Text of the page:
New England Patriots defensive backs Devin and Jason McCourty recently gave us all an inside glimpse into what many NFL players are probably feeling.
While the world continues to grapple with the coronavirus pandemic on a day-to-day basis, many professional sports leagues also continue to wrestle with the virus and how they plan to neutralize the threat of it while simultaneously returning to action and profitability.
To be sure, no sport wants to cancel their season. Many professional soccer leagues around the world — particularly in Europe — have already resumed playing without fans in the stands.
The NBA, NHL, MLS, and MLB are all tentatively inching toward resuming their 2019 seasons or starting their 2020 seasons sometime in mid-to-late July — at the earliest.
College football and the NFL are both fortunate and unfortunate entities during this world crisis.
They’re fortunate in that their seasons start later in the year, giving them more time to plan and brainstorm strategies and contingencies for how they hope to operate. College football is still two months away and the NFL regular season is almost three months away.
They’re unfortunate, however, in that football as a sport requires more bodies and people to make it happen than all those other sports.
Active rosters at both the collegiate and professional levels of football dwarf rosters in baseball, basketball, hockey, and soccer — and that’s not including all the coaches, staffers, assistants, trainers, referees, etc.
Not to mention the fans.
Perhaps somewhat absurdly, the NFL is still planning on playing this season in front of fans — a prospect that grows more unlikely by the day as COVID-19 positive cases continue to rise in numerous states ahead of schedule, and with a potential “second wave” still to come in the fall.
Will the NFL even be able to make any kind of a return this fall?
Dr. Anthony Fauci recently made headlines by sharing his skepticism about football being able to return this autumn … and apparently, he’s not alone.
According to ESPN’s Mike Reiss, Jason and Devin McCourty of the New England Patriots are similarly doubtful — and frankly, quite concerned — about the prospect of returning to “normalcy” with their “jobs” this year in the midst of a global pandemic.
Consider, for example, training camps — which are slated to begin in about a month’s time:
“You think about training camp, there’s 90 guys on the team. Not only are there 90 guys, but there’s a coaching staff usually made up of maybe 15 to 20 … and there are so many other football-essential personnel that are in the building. You’re talking about 32 teams with over 100 members that you have to house; I don’t know if it’s really fathomable for the NFL to be able to go in a bubble,” Jason McCourty said during the brothers’ “Double Coverage” podcast.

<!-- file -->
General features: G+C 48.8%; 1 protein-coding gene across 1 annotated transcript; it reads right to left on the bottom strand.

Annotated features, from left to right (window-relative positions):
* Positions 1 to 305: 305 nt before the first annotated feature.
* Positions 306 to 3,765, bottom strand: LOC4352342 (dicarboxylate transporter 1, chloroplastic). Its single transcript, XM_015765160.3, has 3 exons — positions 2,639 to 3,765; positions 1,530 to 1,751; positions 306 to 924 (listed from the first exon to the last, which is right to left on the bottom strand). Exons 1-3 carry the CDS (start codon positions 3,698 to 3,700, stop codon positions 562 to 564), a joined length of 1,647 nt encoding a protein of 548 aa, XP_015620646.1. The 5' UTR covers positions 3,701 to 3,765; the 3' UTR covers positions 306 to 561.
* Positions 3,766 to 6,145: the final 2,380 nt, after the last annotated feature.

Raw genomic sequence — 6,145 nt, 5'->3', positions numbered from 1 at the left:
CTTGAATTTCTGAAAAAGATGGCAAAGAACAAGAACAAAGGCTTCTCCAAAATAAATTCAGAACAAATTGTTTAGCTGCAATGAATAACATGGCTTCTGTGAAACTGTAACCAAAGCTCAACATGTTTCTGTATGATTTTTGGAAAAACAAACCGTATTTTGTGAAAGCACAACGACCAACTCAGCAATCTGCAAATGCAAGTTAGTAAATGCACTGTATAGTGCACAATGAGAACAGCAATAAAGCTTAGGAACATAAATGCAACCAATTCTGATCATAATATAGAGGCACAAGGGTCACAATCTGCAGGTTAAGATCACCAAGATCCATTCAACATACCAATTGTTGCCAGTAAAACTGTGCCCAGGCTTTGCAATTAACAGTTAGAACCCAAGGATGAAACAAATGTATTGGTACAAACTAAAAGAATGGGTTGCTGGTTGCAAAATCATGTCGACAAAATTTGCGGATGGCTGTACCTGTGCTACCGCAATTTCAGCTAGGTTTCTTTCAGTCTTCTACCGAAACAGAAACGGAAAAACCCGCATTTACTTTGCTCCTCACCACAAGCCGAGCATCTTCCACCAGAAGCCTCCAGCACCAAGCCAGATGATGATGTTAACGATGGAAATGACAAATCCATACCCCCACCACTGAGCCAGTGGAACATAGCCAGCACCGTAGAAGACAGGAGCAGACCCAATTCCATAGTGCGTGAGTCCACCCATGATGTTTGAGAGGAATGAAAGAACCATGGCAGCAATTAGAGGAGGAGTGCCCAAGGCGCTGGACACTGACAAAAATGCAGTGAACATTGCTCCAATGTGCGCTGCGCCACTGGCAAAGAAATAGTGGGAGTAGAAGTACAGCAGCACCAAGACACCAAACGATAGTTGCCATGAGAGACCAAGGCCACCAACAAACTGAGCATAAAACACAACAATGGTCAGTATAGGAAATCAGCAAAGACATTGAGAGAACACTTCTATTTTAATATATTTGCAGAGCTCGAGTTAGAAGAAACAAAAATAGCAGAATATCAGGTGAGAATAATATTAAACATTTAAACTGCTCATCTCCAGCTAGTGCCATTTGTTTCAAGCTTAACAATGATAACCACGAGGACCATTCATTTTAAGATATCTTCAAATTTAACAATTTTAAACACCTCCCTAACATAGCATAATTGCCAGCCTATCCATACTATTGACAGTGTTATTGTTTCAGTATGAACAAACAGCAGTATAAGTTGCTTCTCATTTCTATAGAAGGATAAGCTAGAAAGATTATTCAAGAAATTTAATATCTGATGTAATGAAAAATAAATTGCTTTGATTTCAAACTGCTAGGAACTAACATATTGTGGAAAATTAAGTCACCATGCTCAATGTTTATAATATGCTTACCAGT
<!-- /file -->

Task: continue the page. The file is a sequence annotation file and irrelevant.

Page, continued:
Beyond just the obvious health risks inherent in getting that many people together in an enclosed space — sweating, breathing heavily, in close physical contact — there are also the personal angles that need to be considered and kept in mind as well.
The theory of having the season take place in a “bubble” requires all players, coaches, and other team members to essentially cut off contact with their families and loved ones for the entire length of the season.
“I can’t anticipate me being away from the family for that long,” Jason said. “That would be insane. It would feel like forever.”
“I just can’t see me stepping away from my family for that amount of time. When you sign up for different jobs, you kind of discuss it as a family, the hardship of that. For us as players, we never had to think about that. We have training camp kind of in a month and a half, so we haven’t heard until now. The days start counting down. You might be telling your wife with a week’s notice that you’re gone for six months. To me, that would be very tough. If that is on the table, I think that needs to be discussed sooner than later for guys to be able to make that decision.”
It’s obviously difficult for anything to be discussed “sooner than later,” as Devin suggests, because we’re all in uncharted territory together. No one knows for sure what to expect in the coming days, weeks, months, or even years, due to the novel aspects of this virus and the pandemic it has created.
Nevertheless, the point being made by the McCourty twins here is clear: The NFL’s return isn’t just a matter of business, money, or football — it’s also deeply tied to personal concerns regarding people’s health as well as their families.